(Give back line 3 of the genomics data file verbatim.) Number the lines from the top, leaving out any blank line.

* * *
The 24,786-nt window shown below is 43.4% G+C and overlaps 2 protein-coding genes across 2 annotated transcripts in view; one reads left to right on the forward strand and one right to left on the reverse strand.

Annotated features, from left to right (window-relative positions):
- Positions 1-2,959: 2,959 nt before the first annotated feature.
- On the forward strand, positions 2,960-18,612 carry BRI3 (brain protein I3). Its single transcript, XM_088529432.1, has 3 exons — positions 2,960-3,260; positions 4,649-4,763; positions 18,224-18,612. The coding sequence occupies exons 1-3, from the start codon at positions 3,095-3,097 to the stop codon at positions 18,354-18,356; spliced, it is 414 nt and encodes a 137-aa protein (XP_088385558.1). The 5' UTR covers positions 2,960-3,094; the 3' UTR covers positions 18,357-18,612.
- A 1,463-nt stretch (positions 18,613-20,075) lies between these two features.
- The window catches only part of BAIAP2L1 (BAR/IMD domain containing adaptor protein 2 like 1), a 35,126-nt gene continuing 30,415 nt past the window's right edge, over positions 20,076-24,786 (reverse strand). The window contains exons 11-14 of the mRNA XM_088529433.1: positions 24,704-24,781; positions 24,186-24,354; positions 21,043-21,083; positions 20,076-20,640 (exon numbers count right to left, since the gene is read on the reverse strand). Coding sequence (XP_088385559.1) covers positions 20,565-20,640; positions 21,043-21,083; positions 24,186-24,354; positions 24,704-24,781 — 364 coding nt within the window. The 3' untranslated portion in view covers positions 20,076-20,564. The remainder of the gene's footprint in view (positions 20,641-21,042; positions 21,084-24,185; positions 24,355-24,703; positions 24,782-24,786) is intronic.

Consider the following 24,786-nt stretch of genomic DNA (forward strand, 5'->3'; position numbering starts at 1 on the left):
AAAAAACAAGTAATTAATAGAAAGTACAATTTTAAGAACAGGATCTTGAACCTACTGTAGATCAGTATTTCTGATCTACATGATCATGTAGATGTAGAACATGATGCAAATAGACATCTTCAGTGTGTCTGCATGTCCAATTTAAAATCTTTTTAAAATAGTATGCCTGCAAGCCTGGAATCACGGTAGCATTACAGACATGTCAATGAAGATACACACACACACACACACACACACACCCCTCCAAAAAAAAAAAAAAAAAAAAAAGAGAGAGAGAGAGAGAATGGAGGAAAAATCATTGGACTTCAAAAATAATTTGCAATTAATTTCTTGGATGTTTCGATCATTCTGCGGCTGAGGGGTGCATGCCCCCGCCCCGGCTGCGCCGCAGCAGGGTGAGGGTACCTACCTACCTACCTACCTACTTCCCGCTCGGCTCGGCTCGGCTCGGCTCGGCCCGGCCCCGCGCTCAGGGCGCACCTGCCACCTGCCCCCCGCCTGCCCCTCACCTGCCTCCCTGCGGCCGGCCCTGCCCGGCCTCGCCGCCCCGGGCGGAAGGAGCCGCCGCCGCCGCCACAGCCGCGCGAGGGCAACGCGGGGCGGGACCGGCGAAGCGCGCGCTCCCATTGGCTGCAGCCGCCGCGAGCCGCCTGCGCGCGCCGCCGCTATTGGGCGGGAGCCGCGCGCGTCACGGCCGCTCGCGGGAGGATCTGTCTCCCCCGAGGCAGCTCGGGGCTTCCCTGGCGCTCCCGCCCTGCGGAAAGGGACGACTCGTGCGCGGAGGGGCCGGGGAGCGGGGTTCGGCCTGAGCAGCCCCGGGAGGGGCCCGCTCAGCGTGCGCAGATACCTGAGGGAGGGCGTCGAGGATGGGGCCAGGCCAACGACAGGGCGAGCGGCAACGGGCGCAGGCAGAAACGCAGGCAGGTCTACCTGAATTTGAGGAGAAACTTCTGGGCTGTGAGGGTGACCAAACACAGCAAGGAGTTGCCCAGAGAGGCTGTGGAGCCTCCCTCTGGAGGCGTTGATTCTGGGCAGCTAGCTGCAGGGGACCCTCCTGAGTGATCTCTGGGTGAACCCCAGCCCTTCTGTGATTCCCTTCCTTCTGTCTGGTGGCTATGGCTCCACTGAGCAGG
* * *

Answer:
- Positions 1-2,959: 2,959 nt before the first annotated feature.